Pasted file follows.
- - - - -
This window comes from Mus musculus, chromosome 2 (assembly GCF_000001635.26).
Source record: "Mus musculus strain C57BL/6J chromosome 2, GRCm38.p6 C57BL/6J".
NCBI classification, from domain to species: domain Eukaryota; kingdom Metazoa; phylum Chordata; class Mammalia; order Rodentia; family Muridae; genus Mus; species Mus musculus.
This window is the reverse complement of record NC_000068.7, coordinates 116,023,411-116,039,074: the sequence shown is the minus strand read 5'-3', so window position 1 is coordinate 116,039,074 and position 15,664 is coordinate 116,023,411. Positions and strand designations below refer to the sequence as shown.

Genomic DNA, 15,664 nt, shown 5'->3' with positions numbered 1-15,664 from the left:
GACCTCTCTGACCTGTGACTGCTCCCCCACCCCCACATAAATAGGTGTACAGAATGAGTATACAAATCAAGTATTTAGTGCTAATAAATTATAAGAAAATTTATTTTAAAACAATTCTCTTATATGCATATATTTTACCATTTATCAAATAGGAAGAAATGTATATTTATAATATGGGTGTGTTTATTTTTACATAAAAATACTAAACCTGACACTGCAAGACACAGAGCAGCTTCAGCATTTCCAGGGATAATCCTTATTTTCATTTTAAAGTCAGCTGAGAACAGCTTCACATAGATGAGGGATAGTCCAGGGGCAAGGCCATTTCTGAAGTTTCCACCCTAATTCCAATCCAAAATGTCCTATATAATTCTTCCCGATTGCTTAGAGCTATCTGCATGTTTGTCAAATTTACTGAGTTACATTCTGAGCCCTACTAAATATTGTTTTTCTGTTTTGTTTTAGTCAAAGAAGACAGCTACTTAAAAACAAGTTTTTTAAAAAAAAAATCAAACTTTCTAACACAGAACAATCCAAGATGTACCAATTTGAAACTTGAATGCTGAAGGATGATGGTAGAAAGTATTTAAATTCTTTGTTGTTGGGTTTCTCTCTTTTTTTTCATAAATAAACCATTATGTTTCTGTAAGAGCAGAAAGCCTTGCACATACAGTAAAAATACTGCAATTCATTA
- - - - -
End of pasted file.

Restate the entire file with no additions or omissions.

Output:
This window comes from Mus musculus, chromosome 2 (assembly GCF_000001635.26).
Source record: "Mus musculus strain C57BL/6J chromosome 2, GRCm38.p6 C57BL/6J".
NCBI classification, from domain to species: domain Eukaryota; kingdom Metazoa; phylum Chordata; class Mammalia; order Rodentia; family Muridae; genus Mus; species Mus musculus.
This window is the reverse complement of record NC_000068.7, coordinates 116,023,411-116,039,074: the sequence shown is the minus strand read 5'-3', so window position 1 is coordinate 116,039,074 and position 15,664 is coordinate 116,023,411. Positions and strand designations below refer to the sequence as shown.

Genomic DNA, 15,664 nt, shown 5'->3' with positions numbered 1-15,664 from the left:
GACCTCTCTGACCTGTGACTGCTCCCCCACCCCCACATAAATAGGTGTACAGAATGAGTATACAAATCAAGTATTTAGTGCTAATAAATTATAAGAAAATTTATTTTAAAACAATTCTCTTATATGCATATATTTTACCATTTATCAAATAGGAAGAAATGTATATTTATAATATGGGTGTGTTTATTTTTACATAAAAATACTAAACCTGACACTGCAAGACACAGAGCAGCTTCAGCATTTCCAGGGATAATCCTTATTTTCATTTTAAAGTCAGCTGAGAACAGCTTCACATAGATGAGGGATAGTCCAGGGGCAAGGCCATTTCTGAAGTTTCCACCCTAATTCCAATCCAAAATGTCCTATATAATTCTTCCCGATTGCTTAGAGCTATCTGCATGTTTGTCAAATTTACTGAGTTACATTCTGAGCCCTACTAAATATTGTTTTTCTGTTTTGTTTTAGTCAAAGAAGACAGCTACTTAAAAACAAGTTTTTTAAAAAAAAAATCAAACTTTCTAACACAGAACAATCCAAGATGTACCAATTTGAAACTTGAATGCTGAAGGATGATGGTAGAAAGTATTTAAATTCTTTGTTGTTGGGTTTCTCTCTTTTTTTTCATAAATAAACCATTATGTTTCTGTAAGAGCAGAAAGCCTTGCACATACAGTAAAAATACTGCAATTCATTA